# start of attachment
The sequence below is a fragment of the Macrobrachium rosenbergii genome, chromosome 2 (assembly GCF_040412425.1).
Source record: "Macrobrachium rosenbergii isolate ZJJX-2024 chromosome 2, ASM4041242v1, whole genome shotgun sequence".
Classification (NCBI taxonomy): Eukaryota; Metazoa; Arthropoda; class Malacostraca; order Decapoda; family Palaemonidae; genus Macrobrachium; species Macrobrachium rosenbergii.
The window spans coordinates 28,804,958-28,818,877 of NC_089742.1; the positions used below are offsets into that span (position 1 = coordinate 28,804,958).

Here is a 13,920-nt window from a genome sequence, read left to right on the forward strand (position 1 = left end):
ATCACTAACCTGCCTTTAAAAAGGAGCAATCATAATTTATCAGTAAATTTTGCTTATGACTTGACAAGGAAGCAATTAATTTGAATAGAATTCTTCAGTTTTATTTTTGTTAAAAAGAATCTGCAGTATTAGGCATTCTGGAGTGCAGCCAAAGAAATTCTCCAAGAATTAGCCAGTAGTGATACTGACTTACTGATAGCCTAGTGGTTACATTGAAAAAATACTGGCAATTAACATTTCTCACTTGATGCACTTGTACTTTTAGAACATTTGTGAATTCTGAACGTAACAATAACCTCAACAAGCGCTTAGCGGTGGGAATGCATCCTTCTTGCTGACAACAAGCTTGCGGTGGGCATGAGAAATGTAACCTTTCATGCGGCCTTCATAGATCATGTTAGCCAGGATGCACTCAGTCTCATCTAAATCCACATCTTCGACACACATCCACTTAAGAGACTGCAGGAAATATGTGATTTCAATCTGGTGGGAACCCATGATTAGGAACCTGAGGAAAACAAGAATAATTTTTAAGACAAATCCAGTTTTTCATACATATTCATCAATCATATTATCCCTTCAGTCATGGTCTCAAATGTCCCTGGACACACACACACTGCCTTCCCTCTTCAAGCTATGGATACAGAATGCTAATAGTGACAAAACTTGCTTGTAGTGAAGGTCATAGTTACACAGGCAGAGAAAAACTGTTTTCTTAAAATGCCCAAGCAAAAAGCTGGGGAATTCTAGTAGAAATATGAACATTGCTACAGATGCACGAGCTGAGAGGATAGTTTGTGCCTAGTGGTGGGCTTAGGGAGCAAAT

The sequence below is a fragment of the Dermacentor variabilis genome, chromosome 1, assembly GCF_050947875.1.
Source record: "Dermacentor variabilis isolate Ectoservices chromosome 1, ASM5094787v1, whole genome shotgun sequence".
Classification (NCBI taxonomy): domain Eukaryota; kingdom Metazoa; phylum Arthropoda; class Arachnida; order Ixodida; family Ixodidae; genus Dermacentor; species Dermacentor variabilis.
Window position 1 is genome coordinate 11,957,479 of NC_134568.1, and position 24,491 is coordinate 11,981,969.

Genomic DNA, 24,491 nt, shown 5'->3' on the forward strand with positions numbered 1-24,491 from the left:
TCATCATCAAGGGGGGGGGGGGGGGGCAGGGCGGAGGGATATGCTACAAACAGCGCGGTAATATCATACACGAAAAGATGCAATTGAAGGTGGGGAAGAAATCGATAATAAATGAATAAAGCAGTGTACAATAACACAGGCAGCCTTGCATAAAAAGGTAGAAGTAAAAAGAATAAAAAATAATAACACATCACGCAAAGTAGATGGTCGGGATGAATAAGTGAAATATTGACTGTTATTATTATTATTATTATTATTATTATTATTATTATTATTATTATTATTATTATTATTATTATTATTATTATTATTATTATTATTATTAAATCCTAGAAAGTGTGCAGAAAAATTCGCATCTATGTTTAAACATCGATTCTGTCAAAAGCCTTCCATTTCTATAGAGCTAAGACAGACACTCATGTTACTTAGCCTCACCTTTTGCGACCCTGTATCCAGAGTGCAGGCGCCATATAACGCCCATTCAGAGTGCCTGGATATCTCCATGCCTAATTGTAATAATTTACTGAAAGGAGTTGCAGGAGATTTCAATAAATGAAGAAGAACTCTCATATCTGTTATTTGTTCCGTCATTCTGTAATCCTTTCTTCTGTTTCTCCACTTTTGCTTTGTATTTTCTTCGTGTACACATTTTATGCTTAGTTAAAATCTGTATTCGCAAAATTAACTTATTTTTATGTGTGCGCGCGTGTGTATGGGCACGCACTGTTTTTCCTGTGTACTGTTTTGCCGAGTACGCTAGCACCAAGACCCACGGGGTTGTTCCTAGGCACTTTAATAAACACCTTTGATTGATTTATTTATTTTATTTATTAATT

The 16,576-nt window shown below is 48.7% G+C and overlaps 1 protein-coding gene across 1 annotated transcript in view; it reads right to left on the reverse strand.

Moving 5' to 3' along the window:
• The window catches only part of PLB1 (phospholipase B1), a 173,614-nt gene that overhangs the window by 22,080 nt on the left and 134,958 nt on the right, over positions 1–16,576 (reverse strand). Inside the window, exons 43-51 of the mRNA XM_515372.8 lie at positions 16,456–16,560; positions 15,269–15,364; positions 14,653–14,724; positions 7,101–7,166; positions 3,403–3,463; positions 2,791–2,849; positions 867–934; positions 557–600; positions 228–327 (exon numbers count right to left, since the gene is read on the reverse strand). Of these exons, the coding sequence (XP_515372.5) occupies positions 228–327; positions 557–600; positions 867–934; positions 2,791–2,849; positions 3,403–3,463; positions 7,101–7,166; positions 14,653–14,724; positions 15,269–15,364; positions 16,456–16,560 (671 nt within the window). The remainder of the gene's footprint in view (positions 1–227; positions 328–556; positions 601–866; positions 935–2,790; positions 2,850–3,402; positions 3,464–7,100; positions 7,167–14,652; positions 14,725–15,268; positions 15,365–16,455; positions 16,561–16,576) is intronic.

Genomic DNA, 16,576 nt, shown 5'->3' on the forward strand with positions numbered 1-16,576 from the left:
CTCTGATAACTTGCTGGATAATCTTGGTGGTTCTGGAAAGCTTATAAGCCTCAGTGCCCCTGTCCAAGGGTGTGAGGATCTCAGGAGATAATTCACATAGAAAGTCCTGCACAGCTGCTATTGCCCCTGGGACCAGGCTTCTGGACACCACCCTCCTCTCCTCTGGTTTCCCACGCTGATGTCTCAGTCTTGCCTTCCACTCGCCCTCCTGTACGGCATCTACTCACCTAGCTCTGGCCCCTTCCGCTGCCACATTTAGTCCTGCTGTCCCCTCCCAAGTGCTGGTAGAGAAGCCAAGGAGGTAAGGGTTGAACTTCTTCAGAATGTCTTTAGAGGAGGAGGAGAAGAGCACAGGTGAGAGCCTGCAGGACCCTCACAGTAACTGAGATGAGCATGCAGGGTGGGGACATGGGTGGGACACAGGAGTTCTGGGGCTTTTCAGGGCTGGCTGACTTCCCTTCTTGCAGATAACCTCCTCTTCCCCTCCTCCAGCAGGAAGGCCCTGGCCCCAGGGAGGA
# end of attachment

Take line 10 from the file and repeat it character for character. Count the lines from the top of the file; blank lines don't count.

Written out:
Window position 1 is genome coordinate 11,957,479 of NC_134568.1, and position 24,491 is coordinate 11,981,969.